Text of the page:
The campaign, except for a few bits, is really a big sandbox that allows a fair amount of latitude to the players. The Asmodeus as written, can't use any of the Golarion fluff of course, but inserting it is easy; he's still a lawful evil devil-god after all!
I was hoping I'd be able to get a complete compiled copy of Pact Magic someday :)
I believe Scott from Little Red Goblin Games started a thread in this forum for people to post their dos and don'ts 're Kickstarter campaigns.
I quite like the campaigns that get you in for a PDF and an at-cost print copy of a book via OneBookShelf / Lightning Source. This also has the added benefit of offloading the shipping of books onto people who do it for a living. If I have heard one common complaint from KS project leaders, it's either that shipping is a logistical pain in the bum or that they underestimated the cost of shipping.
All of them are boring. In previous editions I would be thrilled to have that ogre slaying knife that gave, like, a +10 against ogres, and would never consider selling it. It would likely be the only magic item my character would ever possess regardless of the level they reached.
With wealth by level baked right into the challenge system of 3.5/PFRPG, magic items have become required thus they are common and generally dull in my opinion.
In my games I've adopted Purple Duck Games' Legendary Items series of scaling magic items to ensure that each character has one cool unique item and I eschew other magic items aside from the occasional scroll or potion. I also have not compensated for the loss of the ubiquitous item + x; my players tell me they appreciate the increased challenge and emphasis on tactically smart combat :) Other's mileage may vary of course.
The Tome of Invention gets my number one vote! Really, I'll be happy with any of the books suggested; campaign settings seem to be a bit of a harder sell through Kickstarter than crunchier player-centric material though. The thought of more print books from Interjection Games itself is pretty thrilling to me.
Quoted for truth! I got the Thunderscape setting as a Kickstarter backer and quite enjoy it barring a couple of the new classes and races.
Well there you go. I'd definitely take a look at this and toss a few coins in the KS bucket if the writers interest me. It would also be impetus enough to dust off some of those old books and boxed sets and use the real setting info rather than not-Athas, not-Toril, not Midnight, etc...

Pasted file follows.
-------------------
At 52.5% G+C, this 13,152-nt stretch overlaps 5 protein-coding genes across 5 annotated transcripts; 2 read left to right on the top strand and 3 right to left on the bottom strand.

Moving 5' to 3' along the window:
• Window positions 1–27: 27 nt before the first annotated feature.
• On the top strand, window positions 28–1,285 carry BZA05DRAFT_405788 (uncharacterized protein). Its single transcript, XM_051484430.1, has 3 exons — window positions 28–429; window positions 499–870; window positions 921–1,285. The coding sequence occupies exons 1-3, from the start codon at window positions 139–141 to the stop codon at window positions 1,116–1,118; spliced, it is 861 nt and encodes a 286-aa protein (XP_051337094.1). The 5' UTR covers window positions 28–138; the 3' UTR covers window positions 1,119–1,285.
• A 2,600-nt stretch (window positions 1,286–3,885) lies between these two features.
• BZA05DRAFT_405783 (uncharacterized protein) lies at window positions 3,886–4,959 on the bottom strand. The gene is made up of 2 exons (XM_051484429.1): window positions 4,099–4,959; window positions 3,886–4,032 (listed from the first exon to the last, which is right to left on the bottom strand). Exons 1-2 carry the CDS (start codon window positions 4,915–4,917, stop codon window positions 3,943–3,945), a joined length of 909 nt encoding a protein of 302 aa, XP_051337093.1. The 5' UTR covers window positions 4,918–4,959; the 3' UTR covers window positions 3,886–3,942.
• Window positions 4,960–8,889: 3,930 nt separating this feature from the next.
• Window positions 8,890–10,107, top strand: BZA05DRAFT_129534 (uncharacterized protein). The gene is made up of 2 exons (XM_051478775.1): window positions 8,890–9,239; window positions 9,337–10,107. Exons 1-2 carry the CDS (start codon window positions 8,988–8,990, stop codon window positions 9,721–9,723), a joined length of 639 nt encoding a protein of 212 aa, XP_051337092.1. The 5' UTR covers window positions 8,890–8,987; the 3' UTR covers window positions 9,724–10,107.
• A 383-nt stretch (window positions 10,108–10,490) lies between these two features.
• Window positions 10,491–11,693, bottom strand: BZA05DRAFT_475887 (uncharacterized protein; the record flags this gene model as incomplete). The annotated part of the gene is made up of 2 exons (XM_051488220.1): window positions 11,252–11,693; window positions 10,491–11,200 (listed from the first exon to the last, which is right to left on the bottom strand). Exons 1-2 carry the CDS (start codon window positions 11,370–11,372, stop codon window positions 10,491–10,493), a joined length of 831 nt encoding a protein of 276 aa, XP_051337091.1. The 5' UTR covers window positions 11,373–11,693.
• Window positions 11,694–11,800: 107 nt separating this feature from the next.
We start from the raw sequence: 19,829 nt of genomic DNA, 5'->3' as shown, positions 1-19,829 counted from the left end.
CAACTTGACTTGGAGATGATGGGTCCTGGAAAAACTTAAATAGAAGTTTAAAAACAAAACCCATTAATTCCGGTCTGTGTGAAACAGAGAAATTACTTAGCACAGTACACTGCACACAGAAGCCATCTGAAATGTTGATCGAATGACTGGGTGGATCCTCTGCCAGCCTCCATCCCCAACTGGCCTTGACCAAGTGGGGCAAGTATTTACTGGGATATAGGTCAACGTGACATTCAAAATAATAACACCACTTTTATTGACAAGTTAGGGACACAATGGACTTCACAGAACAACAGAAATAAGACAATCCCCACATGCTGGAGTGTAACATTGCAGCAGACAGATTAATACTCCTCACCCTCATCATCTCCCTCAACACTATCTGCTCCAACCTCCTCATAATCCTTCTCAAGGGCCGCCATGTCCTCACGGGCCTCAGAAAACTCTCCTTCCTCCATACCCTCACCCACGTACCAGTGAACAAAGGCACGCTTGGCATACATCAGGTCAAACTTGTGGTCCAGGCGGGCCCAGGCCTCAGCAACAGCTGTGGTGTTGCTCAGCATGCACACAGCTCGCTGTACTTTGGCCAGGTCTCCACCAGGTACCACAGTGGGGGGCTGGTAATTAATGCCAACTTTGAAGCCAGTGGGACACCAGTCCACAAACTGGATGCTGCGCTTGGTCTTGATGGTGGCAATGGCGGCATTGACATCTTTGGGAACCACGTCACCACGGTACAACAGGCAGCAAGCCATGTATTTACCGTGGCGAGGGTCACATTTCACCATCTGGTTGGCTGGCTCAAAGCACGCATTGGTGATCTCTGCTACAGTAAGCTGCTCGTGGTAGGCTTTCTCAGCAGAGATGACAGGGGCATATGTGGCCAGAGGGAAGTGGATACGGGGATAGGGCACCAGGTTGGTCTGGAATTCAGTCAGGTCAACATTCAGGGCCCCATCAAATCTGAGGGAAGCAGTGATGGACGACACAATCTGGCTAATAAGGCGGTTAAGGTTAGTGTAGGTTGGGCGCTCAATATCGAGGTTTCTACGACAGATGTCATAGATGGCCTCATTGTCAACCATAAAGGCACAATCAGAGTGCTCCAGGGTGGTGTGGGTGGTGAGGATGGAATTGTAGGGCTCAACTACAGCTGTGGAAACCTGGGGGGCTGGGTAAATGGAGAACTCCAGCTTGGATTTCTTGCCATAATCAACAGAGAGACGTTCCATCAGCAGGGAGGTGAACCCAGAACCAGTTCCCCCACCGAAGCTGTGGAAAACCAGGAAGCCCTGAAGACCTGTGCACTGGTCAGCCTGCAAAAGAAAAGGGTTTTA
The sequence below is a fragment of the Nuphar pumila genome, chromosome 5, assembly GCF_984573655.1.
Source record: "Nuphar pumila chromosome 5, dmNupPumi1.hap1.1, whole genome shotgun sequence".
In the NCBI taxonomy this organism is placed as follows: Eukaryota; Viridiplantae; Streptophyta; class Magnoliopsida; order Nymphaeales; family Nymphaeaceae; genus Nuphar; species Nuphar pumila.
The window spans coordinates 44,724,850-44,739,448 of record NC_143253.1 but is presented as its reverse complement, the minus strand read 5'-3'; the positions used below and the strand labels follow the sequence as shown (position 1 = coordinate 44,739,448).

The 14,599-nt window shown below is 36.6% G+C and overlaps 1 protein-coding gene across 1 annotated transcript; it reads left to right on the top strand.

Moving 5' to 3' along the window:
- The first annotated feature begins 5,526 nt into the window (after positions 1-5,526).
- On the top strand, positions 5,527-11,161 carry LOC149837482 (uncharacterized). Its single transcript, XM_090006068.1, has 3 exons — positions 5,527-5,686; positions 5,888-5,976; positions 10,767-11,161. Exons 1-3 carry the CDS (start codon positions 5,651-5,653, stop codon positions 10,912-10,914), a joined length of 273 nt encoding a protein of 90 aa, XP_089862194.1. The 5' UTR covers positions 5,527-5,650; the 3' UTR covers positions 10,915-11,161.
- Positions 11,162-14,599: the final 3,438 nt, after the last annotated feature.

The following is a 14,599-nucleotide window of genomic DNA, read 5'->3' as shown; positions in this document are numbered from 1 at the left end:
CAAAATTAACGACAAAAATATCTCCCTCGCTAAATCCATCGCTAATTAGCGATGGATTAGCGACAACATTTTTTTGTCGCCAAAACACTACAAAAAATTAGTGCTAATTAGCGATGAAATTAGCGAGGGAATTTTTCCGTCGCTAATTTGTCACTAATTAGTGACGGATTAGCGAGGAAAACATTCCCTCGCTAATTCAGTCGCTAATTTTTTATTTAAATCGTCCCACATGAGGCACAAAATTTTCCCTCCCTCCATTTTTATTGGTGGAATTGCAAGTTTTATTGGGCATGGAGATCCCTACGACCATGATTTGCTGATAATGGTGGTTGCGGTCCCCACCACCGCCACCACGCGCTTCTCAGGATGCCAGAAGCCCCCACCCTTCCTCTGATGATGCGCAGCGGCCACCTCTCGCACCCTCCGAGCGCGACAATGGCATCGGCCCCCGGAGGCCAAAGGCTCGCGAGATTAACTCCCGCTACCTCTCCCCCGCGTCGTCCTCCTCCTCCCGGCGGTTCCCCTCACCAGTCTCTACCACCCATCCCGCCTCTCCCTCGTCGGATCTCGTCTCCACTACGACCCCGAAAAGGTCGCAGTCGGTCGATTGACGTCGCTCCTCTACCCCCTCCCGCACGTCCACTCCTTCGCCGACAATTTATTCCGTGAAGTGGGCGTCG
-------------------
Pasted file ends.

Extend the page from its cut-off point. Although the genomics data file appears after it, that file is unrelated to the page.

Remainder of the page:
Given the scope, this will have to be a twelve issue maxi-series like its inspiration :D
It sounds like Crisis on Infinite Earths the AP, which could be good if done properly.
Interjection Games wrote:
These both sound very interesting... I've yet to pick up the Brewmaster and the Cartomancer due to lack of funds and time, but I'll get them when I can. Even your work that doesn't tickle my fancy as a high concept (the Herbalist, Truenamer) gives me a lot of inspiration for characters and NPCs upon reading it. It doesn't hurt that, unlike most class write ups, yours infused with wit and humour... [/DERAILMENT]
Played/Used as an NPC, in no particular order:
Looking forward to trying, also in no particular order:
My post got eaten:(
My copy arrived today, which is impressive. I live in Victoria, British Columbia and any package from the US, including my monthly Paizo order, takes a minimum of 4 weeks to arrive. Keep in mind that the Paizo warehouse is no more than 150 miles from my home. Thanks be to the Kobolds, fulfillment house, USPS, and Canada Post.
The book itself is impressively solid, with a nice layout and absolutely stuffed with gorgeous artwork. I personally prefer the look and feel of the matte pages vs glossy ones. Bravo! If I have any complaints at first blush they are that there is no index and no cloth bookmark (my copies of the Midgard CS and Midgard Tales have a cloth bookmark each; I love the things). I can't wait to dig in and unearth this books treasures!
Now to get the chaos beasts to bed...
Jason Nelson wrote:
I'm going to need to run that Pirate AP again so I can include all the great pirate/aquatic/age of sail stuff that's come out since I finished it! All of these plug-ins sound great!